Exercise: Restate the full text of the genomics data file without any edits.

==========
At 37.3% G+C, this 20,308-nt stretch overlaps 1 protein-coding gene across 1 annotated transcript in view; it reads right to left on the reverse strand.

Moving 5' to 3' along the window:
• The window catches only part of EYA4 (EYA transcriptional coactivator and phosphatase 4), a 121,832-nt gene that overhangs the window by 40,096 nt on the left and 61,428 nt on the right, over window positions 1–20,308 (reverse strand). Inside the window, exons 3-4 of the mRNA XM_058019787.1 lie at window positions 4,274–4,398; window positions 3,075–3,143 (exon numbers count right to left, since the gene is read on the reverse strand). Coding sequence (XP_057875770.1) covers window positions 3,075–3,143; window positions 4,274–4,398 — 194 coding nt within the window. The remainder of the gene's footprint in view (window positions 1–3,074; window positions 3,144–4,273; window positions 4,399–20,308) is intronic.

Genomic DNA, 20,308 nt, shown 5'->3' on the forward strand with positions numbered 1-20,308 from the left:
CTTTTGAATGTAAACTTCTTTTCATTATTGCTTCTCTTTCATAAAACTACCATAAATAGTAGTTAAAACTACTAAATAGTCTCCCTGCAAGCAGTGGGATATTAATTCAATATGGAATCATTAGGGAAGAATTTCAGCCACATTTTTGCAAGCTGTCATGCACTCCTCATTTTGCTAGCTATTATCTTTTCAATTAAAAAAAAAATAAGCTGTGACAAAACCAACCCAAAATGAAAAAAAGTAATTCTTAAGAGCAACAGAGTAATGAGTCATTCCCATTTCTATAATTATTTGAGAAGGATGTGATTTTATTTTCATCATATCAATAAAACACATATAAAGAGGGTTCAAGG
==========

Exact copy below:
At 37.3% G+C, this 20,308-nt stretch overlaps 1 protein-coding gene across 1 annotated transcript in view; it reads right to left on the reverse strand.

Moving 5' to 3' along the window:
• The window catches only part of EYA4 (EYA transcriptional coactivator and phosphatase 4), a 121,832-nt gene that overhangs the window by 40,096 nt on the left and 61,428 nt on the right, over window positions 1–20,308 (reverse strand). Inside the window, exons 3-4 of the mRNA XM_058019787.1 lie at window positions 4,274–4,398; window positions 3,075–3,143 (exon numbers count right to left, since the gene is read on the reverse strand). Coding sequence (XP_057875770.1) covers window positions 3,075–3,143; window positions 4,274–4,398 — 194 coding nt within the window. The remainder of the gene's footprint in view (window positions 1–3,074; window positions 3,144–4,273; window positions 4,399–20,308) is intronic.

Genomic DNA, 20,308 nt, shown 5'->3' on the forward strand with positions numbered 1-20,308 from the left:
CTTTTGAATGTAAACTTCTTTTCATTATTGCTTCTCTTTCATAAAACTACCATAAATAGTAGTTAAAACTACTAAATAGTCTCCCTGCAAGCAGTGGGATATTAATTCAATATGGAATCATTAGGGAAGAATTTCAGCCACATTTTTGCAAGCTGTCATGCACTCCTCATTTTGCTAGCTATTATCTTTTCAATTAAAAAAAAAATAAGCTGTGACAAAACCAACCCAAAATGAAAAAAAGTAATTCTTAAGAGCAACAGAGTAATGAGTCATTCCCATTTCTATAATTATTTGAGAAGGATGTGATTTTATTTTCATCATATCAATAAAACACATATAAAGAGGGTTCAAGG